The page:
Mistletoe and Holly

Holly and mistletoe candles and bells, I know the message that each of you tells.
– Author unknown

For most of us the sight of holly leaves and berries is inextricably linked with Christmas, whether we celebrate this as a secular or a religious festivity. Christmas brings with it many traditions and it is probably the one time when many of us still practice at least a few old folklore customs today.

In pre-Victorian times ‘Christmas trees’ meant holly bushes.
Though holly was, and still is, brought into the house for its shiny green leaves and berries, which reflect the light and add colour to the dark days of Yule, it has another significance as well.
Christian symbolism connected the prickly leaves with Jesus’ crown of thorns and the berries with the drops of blood shed for humanity’s salvation, as is related, for example, in the Christmas carol, ‘The Holly and the Ivy’.
Like other evergreens, holly has represented immortality ever since people began to look to plants for inspiration. It has been regarded as a plant of good omen since ‘early times’.

It is now widely accepted by scholars that ‘early times’ lies somewhere between ‘When Adam Was a Lad’ and ‘Donkeys Years Ago’!

If you thought holly was just holly? Think again.
There are more than 800 species!
Our familiar Christmas sort, Ilex aquifolium, is native throughout western and southern Europe.

Holly makes for a very prickly barrier, and is good in a mixed hedge of native species such as hawthorn and blackthorn.
Hollies are either male or female. Only females have berries, though a few varieties are self-fertile. The male and female flowers of the holly tree are produced on separate plants. Therefore to ensure berry production, both male and female plants need to be planted. The male tree must be within 100 feet of a female tree of the same species in order for bees to successfully pollinate the female flowers and thereby produce the bright red berries that holly is known for.
The berries are poisonous to humans but not to birds, who eat them and so aid in the dispersal of the seeds. The wood of the holly is creamy white, dense, and has an even grain. It was formerly used for carving inlay and engraving. The twigs yield birdlime, and holly is good firewood even when green.

Holly and mistletoe candles and bells, I know the message that each of you tells.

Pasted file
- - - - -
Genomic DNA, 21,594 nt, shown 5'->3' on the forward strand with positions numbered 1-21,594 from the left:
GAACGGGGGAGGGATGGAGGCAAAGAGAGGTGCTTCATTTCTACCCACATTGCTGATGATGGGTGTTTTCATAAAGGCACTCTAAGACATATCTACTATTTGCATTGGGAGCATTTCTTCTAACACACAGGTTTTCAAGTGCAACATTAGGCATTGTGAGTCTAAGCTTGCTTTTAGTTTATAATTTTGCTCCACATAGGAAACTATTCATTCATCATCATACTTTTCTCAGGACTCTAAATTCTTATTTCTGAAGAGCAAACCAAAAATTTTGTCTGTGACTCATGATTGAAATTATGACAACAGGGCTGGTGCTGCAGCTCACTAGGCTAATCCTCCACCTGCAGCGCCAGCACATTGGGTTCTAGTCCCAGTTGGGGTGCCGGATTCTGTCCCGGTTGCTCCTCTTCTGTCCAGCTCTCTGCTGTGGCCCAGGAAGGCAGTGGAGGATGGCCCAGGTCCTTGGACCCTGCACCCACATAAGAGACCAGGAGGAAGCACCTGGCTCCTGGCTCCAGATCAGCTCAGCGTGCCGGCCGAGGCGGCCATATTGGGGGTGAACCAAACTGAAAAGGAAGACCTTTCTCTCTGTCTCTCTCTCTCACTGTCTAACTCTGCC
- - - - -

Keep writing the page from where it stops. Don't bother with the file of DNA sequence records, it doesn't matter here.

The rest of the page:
Kissing under the mistletoe has long been a part of Christmas tradition.
But just what is mistletoe and how did it’s association with Christmas evolve?

Mistletoe is interesting botanically because it is a partial parasite.
As a parasitic plant, it grows on the branches or trunk of a tree and actually sends out roots that penetrate into the tree and take up nutrients.
But mistletoe is also capable of growing on its own; like other plants it can produce its own food by photosynthesis.
Mistletoe, however, is more commonly found growing as a parasitic plant, it is a green shrub with small, yellow flowers and white, sticky berries that are poisonous.
It is commonly seen on apple but only rarely on oak trees.

The common name of the plant is derived from the ancient belief that mistletoe was propagated from bird droppings. This belief was related to the then-accepted principle that life could spring spontaneously from dung.
It was observed in ancient times that mistletoe would often appear on a branch or twig where birds had left droppings.
The name ‘Mistletoe’ is derived from the Anglo-Saxon words for dung and twig.
So, mistletoe means ‘dung-on-a-twig’!

In fact mistletoe can be spread by seeds, which have passed through the digestive tract of birds. Also the sticky berry seeds of the mistletoe tend to cling to the bills of birds. When the birds clean their bills by rubbing them against the branches or bark of trees, the seeds are deposited.

From the earliest times mistletoe has been considered one of the most magical, mysterious, and sacred plants, and was thought to be a bestower of life and fertility.
It was gathered at both mid-summer and winter solstices, and the custom of using mistletoe to decorate houses at Christmas is a survival of the Druid and other pre-Christian traditions. (Mistletoe is still ceremonially plucked on mid-summer eve in some Celtic and Scandinavian countries).

In the Middle Ages and later, branches of mistletoe were hung from ceilings to ward off evil spirits. They were placed over house and stable doors to prevent the entrance of witches.
Kissing under the mistletoe is first found associated with primitive marriage rites.
In some parts of England the Christmas mistletoe is burned on twelfth night lest all the boys and girls who have kissed under it never marry.
And for those who wish to observe the correct etiquette: a man should pluck a berry when he kisses a woman under the mistletoe, and when the last berry is gone, there should be no more kissing!

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